How to Build a DIY Home Photography Studio on a Budget

You’ve seen the self-portraits on Instagram. Everyone is taking quality candid photographs of themselves at home and they look amazing. You want to get in on the Insta action but your selfies aren’t cutting it, and who has the money to buy professional studio equipment? Well, you don’t need to go out and buy fancy lighting equipment or camera rigs to have a photography studio at home. With the right spot and some planning, you can build a DIY home photography studio and you don’t have to break the bank to do it. Here’s our how-to guide for building a DIY home photography studio with minimal to no effort or cost.


Pick a Location

Find an area that gives you enough space to set up your camera, feel comfortable and pose the way you want. A white wall as a backdrop is preferable as it will reflect light and give you a blank canvas for your photoshoot and give your photos room to breath. Being a DIY home photography studio, you’re limited to what rooms you’ve got. If there are no white walls in your house or they aren’t easily accessible, you can drape a white bed sheet from the ceiling to the floor. If a white backdrop isn’t your thing, try and pick a location that has complimentary colours and isn’t too cluttered.


Check the Lighting

Natural light is always better for taking photos, but watch out for direct sunlight. Setting up your DIY home photography studio in front of a window can help get light into your photoshoot but will likely result in harsh, unflattering angles if the light is too strong. Avoid doing your photoshoot mid-day, instead, try it a mid-morning or early evening when your room is still light but not dazzling. If you have no sources of natural light don’t be tempted to use overhead lighting as it will cast unflattering shadows under your eyes and nose. If overhead light is unavoidable use the flash on your camera to balance out the effect.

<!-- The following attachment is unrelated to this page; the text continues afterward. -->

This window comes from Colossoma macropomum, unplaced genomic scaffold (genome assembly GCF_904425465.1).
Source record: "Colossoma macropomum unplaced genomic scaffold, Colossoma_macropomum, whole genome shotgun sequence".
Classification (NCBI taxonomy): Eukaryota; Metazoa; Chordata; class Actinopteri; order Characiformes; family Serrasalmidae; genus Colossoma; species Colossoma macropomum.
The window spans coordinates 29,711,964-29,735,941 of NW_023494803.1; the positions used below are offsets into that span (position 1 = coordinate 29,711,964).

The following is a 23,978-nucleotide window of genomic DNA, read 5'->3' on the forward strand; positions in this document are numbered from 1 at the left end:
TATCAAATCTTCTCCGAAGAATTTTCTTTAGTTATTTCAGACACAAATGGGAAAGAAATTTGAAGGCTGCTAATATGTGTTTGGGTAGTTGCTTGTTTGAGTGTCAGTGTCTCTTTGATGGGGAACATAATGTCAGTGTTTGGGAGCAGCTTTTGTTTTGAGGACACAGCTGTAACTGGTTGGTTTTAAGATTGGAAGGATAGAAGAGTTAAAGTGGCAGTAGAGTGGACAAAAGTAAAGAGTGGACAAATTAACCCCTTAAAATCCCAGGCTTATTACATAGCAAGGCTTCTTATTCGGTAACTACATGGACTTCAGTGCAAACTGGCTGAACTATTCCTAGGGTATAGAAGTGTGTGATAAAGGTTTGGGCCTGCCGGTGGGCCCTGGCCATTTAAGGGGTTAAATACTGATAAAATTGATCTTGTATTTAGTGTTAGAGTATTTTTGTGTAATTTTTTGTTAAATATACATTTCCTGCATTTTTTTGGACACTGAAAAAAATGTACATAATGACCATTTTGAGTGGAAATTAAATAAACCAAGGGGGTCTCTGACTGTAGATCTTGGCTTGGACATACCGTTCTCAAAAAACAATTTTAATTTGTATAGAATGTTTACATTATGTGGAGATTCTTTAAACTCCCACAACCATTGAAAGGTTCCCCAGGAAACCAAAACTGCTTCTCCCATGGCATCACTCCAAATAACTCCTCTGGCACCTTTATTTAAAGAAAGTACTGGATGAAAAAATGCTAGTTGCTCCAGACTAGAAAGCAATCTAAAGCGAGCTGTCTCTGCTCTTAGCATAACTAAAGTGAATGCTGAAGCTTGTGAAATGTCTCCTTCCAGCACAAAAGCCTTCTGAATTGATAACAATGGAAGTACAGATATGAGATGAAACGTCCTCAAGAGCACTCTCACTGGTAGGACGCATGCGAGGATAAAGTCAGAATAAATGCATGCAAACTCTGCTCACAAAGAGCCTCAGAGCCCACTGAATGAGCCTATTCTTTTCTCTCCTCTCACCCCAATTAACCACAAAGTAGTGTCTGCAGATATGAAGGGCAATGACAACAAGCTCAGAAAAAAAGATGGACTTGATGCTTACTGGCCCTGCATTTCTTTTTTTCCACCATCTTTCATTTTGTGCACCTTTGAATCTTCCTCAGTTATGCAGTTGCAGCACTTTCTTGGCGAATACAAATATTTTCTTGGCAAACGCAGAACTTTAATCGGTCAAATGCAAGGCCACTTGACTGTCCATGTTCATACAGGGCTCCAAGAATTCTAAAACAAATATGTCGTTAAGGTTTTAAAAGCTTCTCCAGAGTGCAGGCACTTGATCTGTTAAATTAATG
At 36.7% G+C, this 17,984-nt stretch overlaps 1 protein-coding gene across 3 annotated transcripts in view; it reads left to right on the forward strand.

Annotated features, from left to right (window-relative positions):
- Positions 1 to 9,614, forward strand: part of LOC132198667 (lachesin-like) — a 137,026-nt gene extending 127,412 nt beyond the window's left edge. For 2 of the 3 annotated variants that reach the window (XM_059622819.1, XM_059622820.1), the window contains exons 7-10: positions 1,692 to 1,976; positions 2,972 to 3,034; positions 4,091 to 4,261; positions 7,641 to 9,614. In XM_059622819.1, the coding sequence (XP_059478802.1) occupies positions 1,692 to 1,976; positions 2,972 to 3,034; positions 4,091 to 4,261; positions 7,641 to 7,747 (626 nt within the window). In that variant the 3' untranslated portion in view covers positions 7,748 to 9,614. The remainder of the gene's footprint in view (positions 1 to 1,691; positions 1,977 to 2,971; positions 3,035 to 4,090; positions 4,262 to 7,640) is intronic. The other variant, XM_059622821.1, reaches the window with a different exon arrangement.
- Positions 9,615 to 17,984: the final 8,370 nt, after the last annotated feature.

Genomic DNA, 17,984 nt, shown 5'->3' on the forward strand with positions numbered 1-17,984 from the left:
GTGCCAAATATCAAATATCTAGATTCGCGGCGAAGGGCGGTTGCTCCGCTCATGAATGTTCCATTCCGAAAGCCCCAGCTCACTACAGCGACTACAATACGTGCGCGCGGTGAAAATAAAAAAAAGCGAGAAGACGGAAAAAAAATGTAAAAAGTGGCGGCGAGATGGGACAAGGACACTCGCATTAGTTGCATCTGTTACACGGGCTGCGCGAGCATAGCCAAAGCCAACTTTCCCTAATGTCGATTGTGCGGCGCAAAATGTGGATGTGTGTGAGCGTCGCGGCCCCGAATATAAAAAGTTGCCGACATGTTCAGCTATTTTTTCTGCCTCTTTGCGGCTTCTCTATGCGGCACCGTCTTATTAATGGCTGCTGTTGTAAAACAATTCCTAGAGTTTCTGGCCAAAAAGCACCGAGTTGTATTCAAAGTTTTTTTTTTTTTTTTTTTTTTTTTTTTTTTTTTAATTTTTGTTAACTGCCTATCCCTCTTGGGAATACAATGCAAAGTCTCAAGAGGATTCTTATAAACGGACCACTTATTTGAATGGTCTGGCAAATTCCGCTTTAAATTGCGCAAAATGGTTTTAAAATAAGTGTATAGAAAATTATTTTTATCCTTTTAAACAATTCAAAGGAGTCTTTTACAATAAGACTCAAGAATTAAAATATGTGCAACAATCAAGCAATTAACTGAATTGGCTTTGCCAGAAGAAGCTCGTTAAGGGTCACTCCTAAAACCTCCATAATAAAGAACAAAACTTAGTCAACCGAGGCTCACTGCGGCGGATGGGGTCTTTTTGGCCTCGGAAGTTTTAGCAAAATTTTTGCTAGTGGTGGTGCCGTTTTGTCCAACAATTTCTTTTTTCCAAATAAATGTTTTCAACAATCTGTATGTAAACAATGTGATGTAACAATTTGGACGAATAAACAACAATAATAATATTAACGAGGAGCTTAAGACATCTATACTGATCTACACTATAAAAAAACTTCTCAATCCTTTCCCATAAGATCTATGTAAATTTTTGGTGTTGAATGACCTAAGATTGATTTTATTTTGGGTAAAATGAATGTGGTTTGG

Get the Lamps Out

If the light in your chosen location isn’t ideal, use desk lamps that have domed shades to point in areas you want to focus light. If you don’t already have one you can buy them cheap from home discount stores and they don’t need to be fancy. If you can afford it, buy more than one so you can control the lighting better from multiple angles. Choose bulbs based on the lighting affect you want. LED bulbs give a whiter light, but yellow light can give a warmer glow.


Set Up Your Tripod

You don’t need a tripod to take pictures, but they can be bought cheap online and make taking photos easier. If you don’t have a tripod and don’t want to buy one you can prop up your camera or phone using whatever you have available. A stack of books on a table, an upside-down shoe with the heel as a dock, lots of blue-tac – just check that it won’t fall over when you try to balance it. Your photos will look better if your camera is eye-level or above, so get creative with your makeshift tripod.


Check Your Settings

Whether you’re using a camera or your phone, make sure you check your settings so they’re optimised. You shouldn’t use the low-resolution front-facing camera on the iPhone, instead, use the higher quality camera on the back. Always shoot horizontally. Make sure the Grid feature is turned on to help with composition. Don’t zoom in because it lowers the quality of the shot and you can always crop the photo later. Don’t use the flash if you don’t need to as this will overexpose your photos. Learn how to use the Exposure and HRD features on your phone.